Savoring the arrival of spring

Bright greens are the first tasty sign that the growing season is upon us

March 25, 2007|By Nancy Taylor Robson | Nancy Taylor Robson,Special To The Sun

Early greens -- lacy `Golden Frill' and delicate `Ruby Streaks' mustard, red choy erupting out of the ground in a tight little bloom of red-tinged leaves, tattered Kyona mizuna (Brassica rapa), lance-shaped Bordeaux (Spinacia), and many more -- are like robins. They're the first harbingers of spring.

"They're usually the first thing out of the garden," says Theresa Mycek, manager of Colchester Farm CSA (Community Supported Agriculture) in GeorgeTown on the Eastern Shore.

"They germinate when the air and soil temperatures are about 45-50 Fahrenheit," says Mike Pappas, owner of Eco Farms in Lanham.

Nutrient-packed early greens, long prized as a spring "cleanse," range from Asian greens, many of which -- like hon tsai tai, komatsuna, and tatsoi -- are Brassicas, i.e. cabbage family, to arugula, garden cress (nasturtium, barbarea or lepidium) shungiku (edible chrysanthemum), corn salad (mache), various types of spinach, and orach, whose latest variety, `Oracle' is a lovely purply red.

"We sow little baby versions of the mesclun mix greens like baby amaranth, herbs, chervil, cilantro, baby radish, buckwheat, cabbages, even sunflower," says Pappas, who supplies area chefs.

Pappas also produces corn sprouts, which are grown in the dark so they don't turn green, and pea shoots, which are harvested quite young and can be used either raw or cooked tender-crisp. In addition to offering a smorgasbord of choices, early greens are little garden speed demons, going from seed to harvest somewhere between 35 and 55 days depending on variety. You can even start harvesting many days before they reach full size.

"Greens have a huge harvest window," says T.J. Vinci, vegetable product manager at Johnny's Selected Seeds in Winslow, Maine. "Anywhere from leaves 2-3 inches [tall] to full grown pac choy, which holds a long time in the garden without bolting or growing bitter."

Microgreens, those tiny little leaves beside the seared tuna wasabi in restaurants, can include virtually anything you take a fancy to. But to be "micro," they're harvested almost as soon as they come through the soil.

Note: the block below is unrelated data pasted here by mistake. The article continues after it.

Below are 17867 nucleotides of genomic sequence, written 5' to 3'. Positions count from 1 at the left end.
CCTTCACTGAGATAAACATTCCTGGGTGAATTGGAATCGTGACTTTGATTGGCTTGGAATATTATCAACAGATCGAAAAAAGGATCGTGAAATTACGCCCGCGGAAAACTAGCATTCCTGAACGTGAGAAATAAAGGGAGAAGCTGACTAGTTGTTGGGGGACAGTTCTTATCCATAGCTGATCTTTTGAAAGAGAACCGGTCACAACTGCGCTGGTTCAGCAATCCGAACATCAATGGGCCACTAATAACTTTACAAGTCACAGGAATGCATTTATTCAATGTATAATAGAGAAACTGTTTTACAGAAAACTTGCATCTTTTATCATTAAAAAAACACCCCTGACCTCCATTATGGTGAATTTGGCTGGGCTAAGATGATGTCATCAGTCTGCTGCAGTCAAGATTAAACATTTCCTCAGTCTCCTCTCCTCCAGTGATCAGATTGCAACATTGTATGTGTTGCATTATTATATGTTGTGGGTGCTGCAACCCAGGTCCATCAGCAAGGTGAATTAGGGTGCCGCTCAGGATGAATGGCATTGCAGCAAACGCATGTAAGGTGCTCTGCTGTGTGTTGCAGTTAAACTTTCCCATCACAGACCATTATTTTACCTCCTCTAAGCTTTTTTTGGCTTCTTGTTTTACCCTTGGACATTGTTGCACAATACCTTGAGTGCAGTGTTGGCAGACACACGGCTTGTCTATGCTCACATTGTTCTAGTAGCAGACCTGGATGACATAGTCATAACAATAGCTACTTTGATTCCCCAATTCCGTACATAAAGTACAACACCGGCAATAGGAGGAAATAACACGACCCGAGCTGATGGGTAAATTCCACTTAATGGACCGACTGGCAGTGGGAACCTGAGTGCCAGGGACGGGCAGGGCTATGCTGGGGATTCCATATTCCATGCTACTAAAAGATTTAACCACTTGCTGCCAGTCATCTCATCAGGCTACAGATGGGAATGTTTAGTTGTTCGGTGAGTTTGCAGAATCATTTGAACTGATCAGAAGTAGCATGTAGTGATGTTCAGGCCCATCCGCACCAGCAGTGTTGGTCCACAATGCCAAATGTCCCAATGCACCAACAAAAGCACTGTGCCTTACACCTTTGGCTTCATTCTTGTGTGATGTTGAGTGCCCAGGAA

"We cut before the true secondary leaf comes out," says Pappas. "The flavor is sublime, a bright accent to fish or chicken and in salads."

Exceptions to the huge harvest window are greens like han tsai tai or `Green Lance,' where you're shooting for little unopened flower clusters that look like baby broccolis. The perfect clusters, which suddenly appear one day, will hold maybe two days if it's cool. Wait any longer, especially if it's warm, and you're harvesting bolted bitter blooms instead of buds. Yet even with the narrow harvest window of these brassicas, you can double and triple your pleasure with successive sowings. And successive sowings let you play with the varieties you plant so you can compare flavors while you still have a taste-memory of what was thumbs-up and what was thumbs-down among family and friends.

"We tried a mesclun mix with just mustards -- but it's spicier than what some wanted," says Mycek. "But we make a lettuce mix with beet greens, chard, kale, tatsoi, mustard, arugula and escarole that members enjoy."

Planting and cutting greens

You can start early greens in flats in a bright room under full-spectrum lights or direct-seed in the garden when danger of hard frost has passed (though that timing's been harder to estimate in recent years). Eco Farms owner Mike Pappas direct-seeds plants such as radishes and those in the cabbage family Brassica, but starts his lettuces in a greenhouse then transplants them at the end of March for spring harvest.

"I succession-plant lettuce heads," says Pappas.

The simplest way is to direct sow in the ground when soil reaches 45 or 50 degrees, then lay on a layer of row cover. In addition to protecting seeds and seedlings from wild temperature fluctuations, it wards off marauding birds and bugs.

When sowing, you can broadcast seeds in a raised bed for a thatch effect, but it's easier to weed and thin when planted in rows. (And, by all means, use the microgreen thinnings.) If you've never tried to grow early greens, Pappas suggests starting off with radishes.

"You can harvest in 21 days. It can be extremely satisfying," says Pappas. "You can even do it on a windowsill in a box. It's great for kids."

Mix in compost before you plant; Brassicas, particularly, are fairly heavy feeders. If it's dry, water them thoroughly but with a light drizzle, so you don't disturb seeds or tiny plants.

When harvesting leafy greens, cut across the plant not quite to the ground so you leave the core, which will probably keep producing (depending on variety). For the broccoli rabe types, you can harvest in leaf stage or wait until the florets form. Cut as soon as florets begin to swell.

Nancy Taylor Robson

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